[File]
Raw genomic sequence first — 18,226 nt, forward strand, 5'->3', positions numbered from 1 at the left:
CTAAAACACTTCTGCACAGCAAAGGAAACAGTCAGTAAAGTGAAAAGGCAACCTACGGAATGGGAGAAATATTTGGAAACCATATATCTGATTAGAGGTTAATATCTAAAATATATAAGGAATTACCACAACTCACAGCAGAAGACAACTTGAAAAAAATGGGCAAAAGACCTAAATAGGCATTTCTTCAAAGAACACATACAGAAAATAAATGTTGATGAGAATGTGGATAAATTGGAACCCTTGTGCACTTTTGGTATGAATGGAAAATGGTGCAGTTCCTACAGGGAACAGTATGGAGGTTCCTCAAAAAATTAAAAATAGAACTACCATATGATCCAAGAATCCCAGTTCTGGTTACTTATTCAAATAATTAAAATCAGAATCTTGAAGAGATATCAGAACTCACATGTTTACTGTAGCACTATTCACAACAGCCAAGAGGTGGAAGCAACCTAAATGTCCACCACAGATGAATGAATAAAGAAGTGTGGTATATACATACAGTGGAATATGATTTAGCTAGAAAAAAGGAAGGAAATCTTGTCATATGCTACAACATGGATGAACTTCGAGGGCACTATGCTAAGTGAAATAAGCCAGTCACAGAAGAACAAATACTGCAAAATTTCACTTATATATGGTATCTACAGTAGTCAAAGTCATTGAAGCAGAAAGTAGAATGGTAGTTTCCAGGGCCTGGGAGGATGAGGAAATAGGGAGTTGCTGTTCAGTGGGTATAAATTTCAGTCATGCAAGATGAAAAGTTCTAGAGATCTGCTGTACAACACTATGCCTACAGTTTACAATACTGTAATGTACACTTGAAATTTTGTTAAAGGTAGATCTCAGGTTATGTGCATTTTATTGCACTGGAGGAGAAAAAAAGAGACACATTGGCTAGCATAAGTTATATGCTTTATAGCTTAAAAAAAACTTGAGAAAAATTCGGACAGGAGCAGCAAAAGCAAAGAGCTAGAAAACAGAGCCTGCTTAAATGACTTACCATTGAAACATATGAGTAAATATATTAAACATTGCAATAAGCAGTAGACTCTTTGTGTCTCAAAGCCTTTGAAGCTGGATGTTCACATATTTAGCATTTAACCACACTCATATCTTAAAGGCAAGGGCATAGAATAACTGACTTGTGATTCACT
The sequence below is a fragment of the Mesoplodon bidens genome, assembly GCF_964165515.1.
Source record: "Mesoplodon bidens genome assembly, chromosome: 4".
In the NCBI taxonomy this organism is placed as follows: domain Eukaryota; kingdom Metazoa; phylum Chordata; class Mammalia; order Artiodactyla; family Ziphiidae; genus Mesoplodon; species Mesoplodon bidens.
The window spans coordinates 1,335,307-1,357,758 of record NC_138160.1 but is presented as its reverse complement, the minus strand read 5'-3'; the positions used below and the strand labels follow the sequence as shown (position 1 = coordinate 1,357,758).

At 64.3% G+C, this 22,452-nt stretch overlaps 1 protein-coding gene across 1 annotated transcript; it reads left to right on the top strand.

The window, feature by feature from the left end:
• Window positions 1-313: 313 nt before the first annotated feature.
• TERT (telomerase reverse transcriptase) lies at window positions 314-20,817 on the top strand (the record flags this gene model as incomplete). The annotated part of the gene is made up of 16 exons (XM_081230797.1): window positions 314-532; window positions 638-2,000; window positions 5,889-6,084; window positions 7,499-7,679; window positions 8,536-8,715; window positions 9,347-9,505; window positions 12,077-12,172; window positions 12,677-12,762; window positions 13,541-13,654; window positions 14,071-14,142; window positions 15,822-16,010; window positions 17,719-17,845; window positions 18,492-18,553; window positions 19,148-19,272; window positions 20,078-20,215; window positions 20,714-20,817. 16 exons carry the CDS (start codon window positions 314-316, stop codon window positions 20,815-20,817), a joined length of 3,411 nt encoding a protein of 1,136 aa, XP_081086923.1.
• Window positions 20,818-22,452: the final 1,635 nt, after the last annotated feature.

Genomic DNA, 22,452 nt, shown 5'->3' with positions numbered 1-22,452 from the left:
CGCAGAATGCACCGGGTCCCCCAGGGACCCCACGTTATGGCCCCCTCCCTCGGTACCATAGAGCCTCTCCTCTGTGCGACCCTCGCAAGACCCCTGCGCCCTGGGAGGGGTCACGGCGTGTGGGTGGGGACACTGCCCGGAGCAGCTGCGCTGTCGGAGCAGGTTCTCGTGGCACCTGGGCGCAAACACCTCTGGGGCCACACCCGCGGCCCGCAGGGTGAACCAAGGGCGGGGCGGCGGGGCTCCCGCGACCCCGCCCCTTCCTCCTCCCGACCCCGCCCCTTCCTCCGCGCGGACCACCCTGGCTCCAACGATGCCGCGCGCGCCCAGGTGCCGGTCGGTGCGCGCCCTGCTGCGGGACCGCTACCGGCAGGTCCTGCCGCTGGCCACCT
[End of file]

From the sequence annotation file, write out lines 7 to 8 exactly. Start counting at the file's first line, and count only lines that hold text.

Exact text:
At 64.3% G+C, this 22,452-nt stretch overlaps 1 protein-coding gene across 1 annotated transcript; it reads left to right on the top strand.

The window, feature by feature from the left end: